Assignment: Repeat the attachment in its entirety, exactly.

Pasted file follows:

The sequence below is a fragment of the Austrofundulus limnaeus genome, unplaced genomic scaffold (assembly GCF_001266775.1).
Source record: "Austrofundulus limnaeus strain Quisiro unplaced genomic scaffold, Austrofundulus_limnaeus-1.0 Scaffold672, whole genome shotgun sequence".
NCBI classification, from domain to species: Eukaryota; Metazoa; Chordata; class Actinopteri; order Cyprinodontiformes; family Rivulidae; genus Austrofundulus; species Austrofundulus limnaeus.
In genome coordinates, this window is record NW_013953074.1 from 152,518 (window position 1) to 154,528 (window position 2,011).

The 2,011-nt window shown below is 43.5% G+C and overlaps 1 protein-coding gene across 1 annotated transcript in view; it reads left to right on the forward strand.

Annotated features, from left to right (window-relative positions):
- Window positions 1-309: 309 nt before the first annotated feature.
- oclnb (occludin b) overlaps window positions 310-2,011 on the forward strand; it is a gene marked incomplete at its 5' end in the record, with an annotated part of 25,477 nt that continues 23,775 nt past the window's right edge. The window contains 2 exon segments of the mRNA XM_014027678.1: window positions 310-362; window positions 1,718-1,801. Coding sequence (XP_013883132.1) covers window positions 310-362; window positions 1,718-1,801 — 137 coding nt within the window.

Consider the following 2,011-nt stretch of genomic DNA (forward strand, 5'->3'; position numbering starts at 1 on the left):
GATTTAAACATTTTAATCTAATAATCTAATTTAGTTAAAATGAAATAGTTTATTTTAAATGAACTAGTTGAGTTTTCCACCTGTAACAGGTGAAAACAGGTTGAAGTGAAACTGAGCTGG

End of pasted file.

The sequence below is a fragment of the Austrofundulus limnaeus genome, unplaced genomic scaffold (assembly GCF_001266775.1).
Source record: "Austrofundulus limnaeus strain Quisiro unplaced genomic scaffold, Austrofundulus_limnaeus-1.0 Scaffold672, whole genome shotgun sequence".
NCBI classification, from domain to species: Eukaryota; Metazoa; Chordata; class Actinopteri; order Cyprinodontiformes; family Rivulidae; genus Austrofundulus; species Austrofundulus limnaeus.
In genome coordinates, this window is record NW_013953074.1 from 152,518 (window position 1) to 154,528 (window position 2,011).

The 2,011-nt window shown below is 43.5% G+C and overlaps 1 protein-coding gene across 1 annotated transcript in view; it reads left to right on the forward strand.

Annotated features, from left to right (window-relative positions):
- Window positions 1-309: 309 nt before the first annotated feature.
- oclnb (occludin b) overlaps window positions 310-2,011 on the forward strand; it is a gene marked incomplete at its 5' end in the record, with an annotated part of 25,477 nt that continues 23,775 nt past the window's right edge. The window contains 2 exon segments of the mRNA XM_014027678.1: window positions 310-362; window positions 1,718-1,801. Coding sequence (XP_013883132.1) covers window positions 310-362; window positions 1,718-1,801 — 137 coding nt within the window.

Consider the following 2,011-nt stretch of genomic DNA (forward strand, 5'->3'; position numbering starts at 1 on the left):
GATTTAAACATTTTAATCTAATAATCTAATTTAGTTAAAATGAAATAGTTTATTTTAAATGAACTAGTTGAGTTTTCCACCTGTAACAGGTGAAAACAGGTTGAAGTGAAACTGAGCTGG